• A third (36%) of under 25s say the quality of their vision has impaired or restricted daily life
• More than eight in ten Brits say that sight is the sense they would least like to lose
• Frequency of sight test in over-65s is steadily declining
New research has revealed that eyesight is the sense that Britain treasures the most, but millions are at risk of losing it unnecessarily(1). When asked which sense they would least like to lose, some 83% of Brits named sight the one most precious to them.
However, the Generation Eye Report(2) commissioned by National Eye Health Week in partnership with Specsavers has revealed that three quarters of respondents (75%) admitted they’d suffered poor eye health in the last 12 months and more than one in five (22%) say this had restricted or impaired their daily life.
And it isn’t just the older generation who are feeling the strain. Those aged 18-24 (The Unseen Generation) were the group whose quality of vision or state of eye health had most restricted or impaired their daily life (36%).
The state of this ‘Unseen Generation’s’ eye health is affecting every element of life from sporting activities, reading, texting, surfing the internet and even applying their make-up.
Perhaps unsurprising when you consider their attitude to healthcare – more than a third (32%) haven’t had a sight test in last two years, as recommended.
According to the Office of National Statistics, 23% of our Unseen Generation are smokers. Smokers are up to four times more likely to lose their sight than non-smokers and are more likely to suffer conditions such as Dry Eye. Dry, tired, sore and red eyes were all symptoms commonly reported by our 18 – 24-year-old respondents.
Encouragingly though, our research found two thirds of 18 – 24 year olds (63%) who smoke would be encouraged to quit if they knew it put their sight at risk.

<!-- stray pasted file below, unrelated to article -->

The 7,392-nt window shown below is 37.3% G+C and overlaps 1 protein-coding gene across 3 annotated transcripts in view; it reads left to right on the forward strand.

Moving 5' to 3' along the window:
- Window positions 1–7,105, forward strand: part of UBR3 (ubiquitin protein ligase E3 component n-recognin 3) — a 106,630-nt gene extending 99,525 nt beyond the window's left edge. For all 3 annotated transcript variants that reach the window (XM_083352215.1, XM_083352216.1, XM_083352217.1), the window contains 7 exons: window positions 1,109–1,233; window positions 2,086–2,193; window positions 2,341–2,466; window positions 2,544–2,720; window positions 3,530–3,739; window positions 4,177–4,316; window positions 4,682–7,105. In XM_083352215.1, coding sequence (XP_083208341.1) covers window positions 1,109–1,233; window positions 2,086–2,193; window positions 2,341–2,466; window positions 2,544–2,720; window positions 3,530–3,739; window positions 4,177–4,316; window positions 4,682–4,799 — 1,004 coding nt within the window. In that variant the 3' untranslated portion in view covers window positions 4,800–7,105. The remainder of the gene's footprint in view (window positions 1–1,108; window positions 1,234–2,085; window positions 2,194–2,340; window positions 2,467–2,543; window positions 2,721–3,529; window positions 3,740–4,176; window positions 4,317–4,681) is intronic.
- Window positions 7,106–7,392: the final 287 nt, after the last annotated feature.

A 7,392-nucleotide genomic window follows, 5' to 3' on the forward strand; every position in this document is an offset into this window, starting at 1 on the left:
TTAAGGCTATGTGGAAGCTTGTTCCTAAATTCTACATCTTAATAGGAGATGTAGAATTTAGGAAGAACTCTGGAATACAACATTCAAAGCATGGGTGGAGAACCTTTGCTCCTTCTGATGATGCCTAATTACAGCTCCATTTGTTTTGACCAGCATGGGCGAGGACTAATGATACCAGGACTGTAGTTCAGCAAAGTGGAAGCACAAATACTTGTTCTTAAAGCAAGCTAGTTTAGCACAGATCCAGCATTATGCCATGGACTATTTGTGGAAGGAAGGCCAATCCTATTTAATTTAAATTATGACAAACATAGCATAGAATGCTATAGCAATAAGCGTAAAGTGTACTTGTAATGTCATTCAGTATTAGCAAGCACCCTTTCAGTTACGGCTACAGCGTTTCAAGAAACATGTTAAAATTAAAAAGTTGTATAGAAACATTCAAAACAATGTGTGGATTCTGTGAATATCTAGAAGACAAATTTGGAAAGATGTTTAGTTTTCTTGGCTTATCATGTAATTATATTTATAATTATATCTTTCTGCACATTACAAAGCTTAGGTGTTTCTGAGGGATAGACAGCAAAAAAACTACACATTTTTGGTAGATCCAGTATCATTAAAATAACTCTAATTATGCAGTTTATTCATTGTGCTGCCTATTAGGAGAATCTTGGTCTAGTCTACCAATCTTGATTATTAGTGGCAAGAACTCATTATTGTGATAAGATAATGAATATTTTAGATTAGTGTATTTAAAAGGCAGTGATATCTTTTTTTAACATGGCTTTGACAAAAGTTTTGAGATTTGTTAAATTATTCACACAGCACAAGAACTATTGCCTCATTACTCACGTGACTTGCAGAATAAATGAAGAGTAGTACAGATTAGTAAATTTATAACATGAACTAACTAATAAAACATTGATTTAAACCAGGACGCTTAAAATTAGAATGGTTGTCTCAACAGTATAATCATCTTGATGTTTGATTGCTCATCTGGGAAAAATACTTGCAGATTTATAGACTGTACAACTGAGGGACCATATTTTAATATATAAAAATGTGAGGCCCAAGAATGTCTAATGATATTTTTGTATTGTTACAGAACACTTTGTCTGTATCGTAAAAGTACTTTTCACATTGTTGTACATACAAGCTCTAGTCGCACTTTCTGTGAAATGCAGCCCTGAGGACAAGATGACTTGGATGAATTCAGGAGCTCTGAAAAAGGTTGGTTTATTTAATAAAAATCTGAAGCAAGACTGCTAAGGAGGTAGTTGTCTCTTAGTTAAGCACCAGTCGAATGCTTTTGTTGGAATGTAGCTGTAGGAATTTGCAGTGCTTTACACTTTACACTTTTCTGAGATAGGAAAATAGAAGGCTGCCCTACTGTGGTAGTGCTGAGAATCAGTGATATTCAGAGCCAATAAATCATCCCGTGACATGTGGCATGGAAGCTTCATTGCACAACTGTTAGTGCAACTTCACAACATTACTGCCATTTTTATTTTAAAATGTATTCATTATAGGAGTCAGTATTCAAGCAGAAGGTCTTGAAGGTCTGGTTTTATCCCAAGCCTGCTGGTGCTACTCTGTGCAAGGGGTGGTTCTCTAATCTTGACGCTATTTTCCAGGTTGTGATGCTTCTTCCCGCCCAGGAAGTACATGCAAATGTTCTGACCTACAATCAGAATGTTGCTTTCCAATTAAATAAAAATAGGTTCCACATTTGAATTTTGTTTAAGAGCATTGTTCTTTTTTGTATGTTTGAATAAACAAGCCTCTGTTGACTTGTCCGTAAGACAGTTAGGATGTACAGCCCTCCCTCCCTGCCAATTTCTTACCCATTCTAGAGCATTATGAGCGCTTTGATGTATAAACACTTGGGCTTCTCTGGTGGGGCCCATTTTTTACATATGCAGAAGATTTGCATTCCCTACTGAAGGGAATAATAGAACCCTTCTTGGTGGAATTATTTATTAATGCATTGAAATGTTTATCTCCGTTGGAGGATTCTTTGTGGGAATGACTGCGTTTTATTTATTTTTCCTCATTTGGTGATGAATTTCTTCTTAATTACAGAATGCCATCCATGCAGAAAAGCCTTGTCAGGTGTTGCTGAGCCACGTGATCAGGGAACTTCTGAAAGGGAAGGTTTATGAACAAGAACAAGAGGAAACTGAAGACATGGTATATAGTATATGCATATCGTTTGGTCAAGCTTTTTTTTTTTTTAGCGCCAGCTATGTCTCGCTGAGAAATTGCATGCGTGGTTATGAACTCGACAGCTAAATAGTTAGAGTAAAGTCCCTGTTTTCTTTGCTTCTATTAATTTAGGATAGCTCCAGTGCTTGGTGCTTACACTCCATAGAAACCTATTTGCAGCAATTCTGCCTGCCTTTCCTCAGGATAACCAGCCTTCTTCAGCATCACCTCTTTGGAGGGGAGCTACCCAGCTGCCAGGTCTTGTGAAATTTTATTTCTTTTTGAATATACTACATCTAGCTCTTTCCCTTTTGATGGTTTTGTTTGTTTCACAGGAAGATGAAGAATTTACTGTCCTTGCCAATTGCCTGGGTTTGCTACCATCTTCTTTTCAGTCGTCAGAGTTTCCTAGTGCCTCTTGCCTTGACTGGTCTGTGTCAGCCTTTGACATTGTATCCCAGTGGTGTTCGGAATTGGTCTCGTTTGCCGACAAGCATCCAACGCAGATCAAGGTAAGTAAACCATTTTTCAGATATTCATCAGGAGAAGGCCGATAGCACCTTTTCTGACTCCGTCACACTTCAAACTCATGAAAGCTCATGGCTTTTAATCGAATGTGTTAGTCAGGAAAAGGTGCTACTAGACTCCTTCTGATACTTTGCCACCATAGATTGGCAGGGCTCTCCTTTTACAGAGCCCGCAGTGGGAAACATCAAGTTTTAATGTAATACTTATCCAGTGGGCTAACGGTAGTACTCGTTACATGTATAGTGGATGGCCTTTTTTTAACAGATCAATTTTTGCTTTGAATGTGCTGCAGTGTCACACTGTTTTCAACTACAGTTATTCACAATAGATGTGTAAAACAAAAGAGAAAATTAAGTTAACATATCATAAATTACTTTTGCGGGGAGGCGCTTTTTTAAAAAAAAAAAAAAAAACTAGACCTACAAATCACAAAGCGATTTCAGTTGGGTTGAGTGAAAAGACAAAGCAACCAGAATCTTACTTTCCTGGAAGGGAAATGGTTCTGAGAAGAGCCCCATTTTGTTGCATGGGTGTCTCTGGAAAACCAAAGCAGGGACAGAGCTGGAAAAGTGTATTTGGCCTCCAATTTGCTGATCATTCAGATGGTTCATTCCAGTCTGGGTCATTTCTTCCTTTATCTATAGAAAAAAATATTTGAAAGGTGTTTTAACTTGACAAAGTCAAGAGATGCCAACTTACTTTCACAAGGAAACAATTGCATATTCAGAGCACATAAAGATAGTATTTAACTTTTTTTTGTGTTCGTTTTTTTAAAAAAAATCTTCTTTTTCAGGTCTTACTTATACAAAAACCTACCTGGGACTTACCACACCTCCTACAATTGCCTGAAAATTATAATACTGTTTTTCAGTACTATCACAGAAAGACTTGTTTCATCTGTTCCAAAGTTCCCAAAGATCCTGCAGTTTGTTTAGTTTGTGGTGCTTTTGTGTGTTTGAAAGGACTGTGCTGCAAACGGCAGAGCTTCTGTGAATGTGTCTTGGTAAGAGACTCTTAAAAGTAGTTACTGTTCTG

For the middle aged, the ‘New Presbyopes’, the 45-54 age group were worried about the visual affects of ageing with almost one in three (30%) worried about losing their teeth, one in five concerned about putting on weight and one in seven fret about wrinkles. Incredibly, a full 80% of this age group had experienced problems with their eye health in the last year.
This brings us onto the ‘Low-Vis Generation, the over 65s’. Worryingly, the NHS’ General Ophthalmic Service (GOS) figures reveal that the number of sight tests conducted amongst the over-60s has steadily declined over recent years. Almost a third (32%) of the over 65s surveyed didn’t know that wearing glasses or contact lenses with the wrong prescription could affect their eyesight. The older generation also weren’t aware that wearing ‘the wrong glasses’ can lead to vertigo (78%), dizziness (58%) or blurred vision (25%).
Yet research shows that a quarter (27%) of people over 75 who experience vision impairment merely need a new prescription for their glasses or contact lenses and another 27 per cent have easily treatable cataracts.(3)
For a full copy of the report visit:
For further informationplease contact:
Rachel Robson, National Eye Health Week Press Office
Tel: 01225 423394 Mobile: 07986 056380 Email: email@example.com
For Specsavers National Press Office:
Tel: 0207 0536413 Mobile: 07590820504 Email: firstname.lastname@example.org
Notes to editors
Preventing Avoidable Sight Loss
Poor uptake of regular sight tests is probably the biggest risk factor when it comes to the nation’s eye health yet almost 14 million (13.8) of us fail to have our eyes checked once every two years. Lifestyle factors including smoking, poor diets, obesity and lack of exercise can all adversely affect eye health.
About National Eye Health Week
This year’s National Eye Health Week will take place 19 – 25 September 2016. The Week aims to raise awareness of the importance of good eye health and the need for regular sight tests for all. Visit www.visionmatters.org.uk for further information
(1) 53% of sight loss is avoidable (Access Economics)
(2) The Generation Eye report is based on the findings of the Eye Health 16 survey conducted by Atomik Research, in accordance with MRS guidelines and regulations, on a representative sample of 2002 UK respondents aged 18+ between 24 – 31 August 2016
(3) Wormald RP, Wright LA, Courtney P, et al
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